Is there any point in smiling if no one can see it behind a mask? Yes, because a lot of information shows up in the eyes and the eyebrows. That’s according to psychologist Paul Ekman. He studies facial expressions, and says a “true enjoyment smile” shows up in the crow’s feet or laugh lines area of the face, with the eyes narrowing and crinkling. With a fake smile, only the mouth moves. And when people smile in a way that makes their eyes crinkle, they’re perceived as more sincere, trustworthy and positive. For example, when a baby smiles, you still know it even when their mouth is covered by a pacifier. People can also “hear” when someone smiles because it changes in the shape of the mouth when they speak.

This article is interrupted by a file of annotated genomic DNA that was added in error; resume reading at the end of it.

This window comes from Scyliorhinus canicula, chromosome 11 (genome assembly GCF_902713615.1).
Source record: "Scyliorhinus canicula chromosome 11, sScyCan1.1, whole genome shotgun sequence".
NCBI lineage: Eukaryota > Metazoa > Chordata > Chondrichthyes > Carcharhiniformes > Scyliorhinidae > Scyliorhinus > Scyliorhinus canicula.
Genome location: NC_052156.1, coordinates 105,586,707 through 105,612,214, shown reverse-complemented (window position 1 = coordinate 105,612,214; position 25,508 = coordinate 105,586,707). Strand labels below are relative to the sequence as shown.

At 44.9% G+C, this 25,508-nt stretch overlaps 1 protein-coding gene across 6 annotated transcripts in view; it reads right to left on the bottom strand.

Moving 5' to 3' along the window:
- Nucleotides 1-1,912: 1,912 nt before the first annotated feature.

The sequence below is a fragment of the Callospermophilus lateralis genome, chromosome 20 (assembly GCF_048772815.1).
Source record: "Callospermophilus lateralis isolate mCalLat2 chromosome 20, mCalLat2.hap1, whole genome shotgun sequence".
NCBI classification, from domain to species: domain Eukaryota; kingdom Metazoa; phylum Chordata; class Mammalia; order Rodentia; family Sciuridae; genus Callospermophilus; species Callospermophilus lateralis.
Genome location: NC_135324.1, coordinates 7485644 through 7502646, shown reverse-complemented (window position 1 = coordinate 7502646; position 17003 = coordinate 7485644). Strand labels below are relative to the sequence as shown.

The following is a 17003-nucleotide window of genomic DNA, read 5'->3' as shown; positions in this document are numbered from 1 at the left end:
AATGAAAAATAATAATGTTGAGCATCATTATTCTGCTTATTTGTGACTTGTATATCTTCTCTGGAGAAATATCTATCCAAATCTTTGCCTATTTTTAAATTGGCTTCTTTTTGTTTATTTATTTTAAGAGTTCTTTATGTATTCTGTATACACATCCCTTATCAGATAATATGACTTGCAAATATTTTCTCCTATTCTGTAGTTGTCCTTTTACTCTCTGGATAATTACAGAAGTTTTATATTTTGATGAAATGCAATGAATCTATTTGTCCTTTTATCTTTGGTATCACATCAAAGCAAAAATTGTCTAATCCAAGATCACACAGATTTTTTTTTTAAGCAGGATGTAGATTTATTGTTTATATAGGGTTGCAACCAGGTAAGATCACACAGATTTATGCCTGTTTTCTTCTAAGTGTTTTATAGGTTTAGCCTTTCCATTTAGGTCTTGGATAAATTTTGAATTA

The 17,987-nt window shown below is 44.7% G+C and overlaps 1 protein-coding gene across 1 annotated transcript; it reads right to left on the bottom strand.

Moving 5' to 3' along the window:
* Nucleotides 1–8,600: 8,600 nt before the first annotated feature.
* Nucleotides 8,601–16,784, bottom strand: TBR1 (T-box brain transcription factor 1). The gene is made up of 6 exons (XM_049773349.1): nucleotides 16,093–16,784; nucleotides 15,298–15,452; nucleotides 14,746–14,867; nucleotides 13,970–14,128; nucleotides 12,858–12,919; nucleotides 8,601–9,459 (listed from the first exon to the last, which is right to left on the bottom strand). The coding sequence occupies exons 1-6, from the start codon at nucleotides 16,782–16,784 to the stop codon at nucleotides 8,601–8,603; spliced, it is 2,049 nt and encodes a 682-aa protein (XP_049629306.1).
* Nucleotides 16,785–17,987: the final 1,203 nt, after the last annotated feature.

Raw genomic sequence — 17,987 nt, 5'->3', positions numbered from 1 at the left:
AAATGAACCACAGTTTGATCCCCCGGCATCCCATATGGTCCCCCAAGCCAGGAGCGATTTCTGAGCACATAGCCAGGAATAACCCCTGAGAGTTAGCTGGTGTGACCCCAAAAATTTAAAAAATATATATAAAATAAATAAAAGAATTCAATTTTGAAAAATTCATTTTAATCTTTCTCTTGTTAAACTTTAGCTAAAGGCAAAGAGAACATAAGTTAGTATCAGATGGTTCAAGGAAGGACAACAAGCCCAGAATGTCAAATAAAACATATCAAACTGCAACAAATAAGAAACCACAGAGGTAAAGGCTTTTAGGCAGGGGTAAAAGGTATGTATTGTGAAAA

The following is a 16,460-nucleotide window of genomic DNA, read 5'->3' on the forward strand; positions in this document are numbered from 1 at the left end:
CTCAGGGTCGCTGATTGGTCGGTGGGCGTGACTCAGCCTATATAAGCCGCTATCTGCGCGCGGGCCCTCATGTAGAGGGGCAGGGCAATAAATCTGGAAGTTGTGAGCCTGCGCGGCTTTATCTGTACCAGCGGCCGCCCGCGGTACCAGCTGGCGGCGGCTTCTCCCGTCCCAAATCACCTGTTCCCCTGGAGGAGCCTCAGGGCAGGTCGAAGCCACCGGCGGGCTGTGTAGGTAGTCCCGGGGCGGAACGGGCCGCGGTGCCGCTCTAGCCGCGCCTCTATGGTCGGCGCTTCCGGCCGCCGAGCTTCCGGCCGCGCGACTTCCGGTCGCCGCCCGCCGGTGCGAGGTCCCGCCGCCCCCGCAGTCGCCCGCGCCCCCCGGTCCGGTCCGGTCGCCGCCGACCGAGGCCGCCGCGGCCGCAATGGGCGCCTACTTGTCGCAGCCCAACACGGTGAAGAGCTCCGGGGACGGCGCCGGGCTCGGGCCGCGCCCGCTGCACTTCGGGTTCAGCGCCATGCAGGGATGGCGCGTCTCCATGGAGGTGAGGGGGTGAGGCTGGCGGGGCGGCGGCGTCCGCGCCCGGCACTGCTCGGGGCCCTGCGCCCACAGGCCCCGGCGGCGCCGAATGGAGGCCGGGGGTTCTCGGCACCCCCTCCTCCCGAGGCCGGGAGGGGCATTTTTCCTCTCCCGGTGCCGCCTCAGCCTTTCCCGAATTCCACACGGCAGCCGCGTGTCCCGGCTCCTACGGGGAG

Body language expert Janine Driver also recommends keeping your 3 “power zones” open - the throat, belly button and groin area. Blocking them by crossing your arms, covering your throat, or turning your body away, blocks connection. Keeping them open increases your approachability and likability. And that’s important when wearing a mask.